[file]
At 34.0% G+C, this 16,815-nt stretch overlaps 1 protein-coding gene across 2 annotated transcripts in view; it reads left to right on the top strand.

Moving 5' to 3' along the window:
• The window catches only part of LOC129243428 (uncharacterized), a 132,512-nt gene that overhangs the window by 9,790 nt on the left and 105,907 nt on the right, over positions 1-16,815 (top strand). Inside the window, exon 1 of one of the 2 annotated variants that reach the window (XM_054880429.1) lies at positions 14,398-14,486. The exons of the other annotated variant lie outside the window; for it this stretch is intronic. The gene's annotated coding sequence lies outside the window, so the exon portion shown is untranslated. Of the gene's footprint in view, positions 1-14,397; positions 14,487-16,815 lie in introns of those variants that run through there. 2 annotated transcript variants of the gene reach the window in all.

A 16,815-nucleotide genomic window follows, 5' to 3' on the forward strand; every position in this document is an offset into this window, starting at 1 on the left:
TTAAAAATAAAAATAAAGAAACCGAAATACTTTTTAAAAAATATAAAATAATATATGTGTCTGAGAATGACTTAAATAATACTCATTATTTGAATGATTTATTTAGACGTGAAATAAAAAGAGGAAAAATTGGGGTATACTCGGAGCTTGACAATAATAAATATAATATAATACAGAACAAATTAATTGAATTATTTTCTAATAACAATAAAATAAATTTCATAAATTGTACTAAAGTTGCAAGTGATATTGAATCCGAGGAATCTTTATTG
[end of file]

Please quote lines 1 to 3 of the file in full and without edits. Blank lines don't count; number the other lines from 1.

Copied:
At 34.0% G+C, this 16,815-nt stretch overlaps 1 protein-coding gene across 2 annotated transcripts in view; it reads left to right on the top strand.

Moving 5' to 3' along the window:
• The window catches only part of LOC129243428 (uncharacterized), a 132,512-nt gene that overhangs the window by 9,790 nt on the left and 105,907 nt on the right, over positions 1-16,815 (top strand). Inside the window, exon 1 of one of the 2 annotated variants that reach the window (XM_054880429.1) lies at positions 14,398-14,486. The exons of the other annotated variant lie outside the window; for it this stretch is intronic. The gene's annotated coding sequence lies outside the window, so the exon portion shown is untranslated. Of the gene's footprint in view, positions 1-14,397; positions 14,487-16,815 lie in introns of those variants that run through there. 2 annotated transcript variants of the gene reach the window in all.